With consumers set for a cut of about R2/l in petrol prices, the rand’s strength augurs well for the inflation outlook and the possibility of the Reserve Bank holding off interest-rate hikes in coming months. Picture: 123RF/LEON SWART
With consumers set for a cut of about R2/l in petrol prices, the rand’s strength augurs well for the inflation outlook and the possibility of the Reserve Bank holding off interest-rate hikes in coming months. Picture: 123RF/LEON SWART

To say things are looking up for South African markets ahead of Christmas would be a bit of an understatement.

After a turbulent 2018, in which it was hurt by everything from US-China trade tension to the debate about the ANC’s policy on expropriation without compensation, the rand began December on a firm footing, building on what was its best November against the dollar in about three decades.

The latest supportive news was relief at the G20 meeting in Argentina taking place without an escalation in the US-China trade dispute. But it’s unclear how long that truce will last because, as investors have seen before, one tweet can dramatically alter the landscape.

For now, they are just relieved at the agreement that the US will not impose further tariffs on China for 90 days. The relief was particularly acute in Asian shares, which tended to suffer the most in previous rows. That lifted markets across the board, with gains in technology stocks propelling Naspers up to more than 8% higher at one point, more than its gain for all of November.

The rand rose as much as 2.1% early on Monday, reaching its strongest level since August against the dollar. It also reached almost four-month highs against the pound, which has been held back by its own domestic developments.

It’s almost a foregone conclusion that UK Prime Minister Theresa May will lose a parliamentary vote next week on the Brexit withdrawal agreement she negotiated with the EU. That will bring with it the possibilities of a chaotic no-deal Brexit and the fall of her government, with dire consequences for the British economy and currency.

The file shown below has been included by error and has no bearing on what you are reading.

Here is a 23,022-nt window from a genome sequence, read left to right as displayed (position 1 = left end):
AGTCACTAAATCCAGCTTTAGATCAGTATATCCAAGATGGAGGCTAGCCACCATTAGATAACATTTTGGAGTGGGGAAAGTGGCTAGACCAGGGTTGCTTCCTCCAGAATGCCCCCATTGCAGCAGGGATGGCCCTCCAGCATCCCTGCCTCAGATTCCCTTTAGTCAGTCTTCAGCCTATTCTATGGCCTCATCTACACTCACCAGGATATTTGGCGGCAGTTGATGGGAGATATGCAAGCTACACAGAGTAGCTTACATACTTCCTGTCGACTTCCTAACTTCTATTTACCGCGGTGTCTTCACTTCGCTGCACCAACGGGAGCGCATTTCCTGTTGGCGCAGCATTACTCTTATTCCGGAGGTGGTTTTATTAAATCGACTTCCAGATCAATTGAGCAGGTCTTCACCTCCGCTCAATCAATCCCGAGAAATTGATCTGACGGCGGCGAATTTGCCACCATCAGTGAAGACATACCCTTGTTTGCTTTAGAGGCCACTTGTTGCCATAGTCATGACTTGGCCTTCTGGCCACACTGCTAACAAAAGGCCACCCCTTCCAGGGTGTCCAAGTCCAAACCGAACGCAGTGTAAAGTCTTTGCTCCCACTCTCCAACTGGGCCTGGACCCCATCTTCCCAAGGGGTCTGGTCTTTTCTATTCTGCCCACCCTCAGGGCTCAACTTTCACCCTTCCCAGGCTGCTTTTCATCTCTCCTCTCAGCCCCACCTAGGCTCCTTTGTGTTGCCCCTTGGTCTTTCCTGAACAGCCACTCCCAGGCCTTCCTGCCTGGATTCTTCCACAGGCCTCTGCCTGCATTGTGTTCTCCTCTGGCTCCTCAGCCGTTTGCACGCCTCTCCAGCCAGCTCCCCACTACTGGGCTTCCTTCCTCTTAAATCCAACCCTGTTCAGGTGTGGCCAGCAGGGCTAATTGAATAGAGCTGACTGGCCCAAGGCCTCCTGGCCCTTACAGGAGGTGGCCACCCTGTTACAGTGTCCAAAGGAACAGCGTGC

For the SA currency and assets in general, the mood could not be more unlike what it was four months ago.

Late in July, President Cyril Ramaphosa put an end to whatever remained of the “Ramaphoria” that accompanied his victory in the ANC elective conference in December.

His announcement that the ANC would seek to change the constitution to expropriate land without compensation, although there’s no legal or constitutional impediment to this at present, dented confidence  while we could least afford it. Due to events in global markets, the last thing needed was an unnecessary debate about property rights.

This, together with US President Donald Trump’s trade dispute with China and Turkey’s financial meltdown, also partially linked to trade a dispute with the US over the arrest of an American pastor, created a toxic environment for the rand and it was no shock when it went into freefall.  It was rather unfortunate that this also came  while international oil prices were surging, meaning South African consumers were hit with record-high oil prices, and the obvious implications for inflation and interest rates.

The inflation outlook deteriorated to the degree that  the Reserve Bank applied in November the bitter medicine of the first interest-rate hike in more than two years, even as it was revising downwards its growth outlook for 2018 to a paltry 0.6%.

That level of growth is far from what’s needed in an economy that cannot  find work for more than 27% of the adult population,  counting only those who haven’t stopped seeking work. 

With consumers set for a cut of about R2/l in petrol prices, the rand’s strength  augurs well for the inflation outlook and the possibility of the Bank holding off interest-rate hikes in coming months, despite its protestations to the contrary.   

But it would be unwise to count on any rates respite. The monetary policy committee has gone to great lengths to show that it is not exactly full of confidence that this benign environment will last.

 It certainly seems to have very little faith that the rand, still down 10% against the dollar in 2018, will hold on to its recent gains or that oil prices will stay at current levels. 

So it would seem that the feel-good factor that came with the recent rally will not translate into good news on the interest-rate front.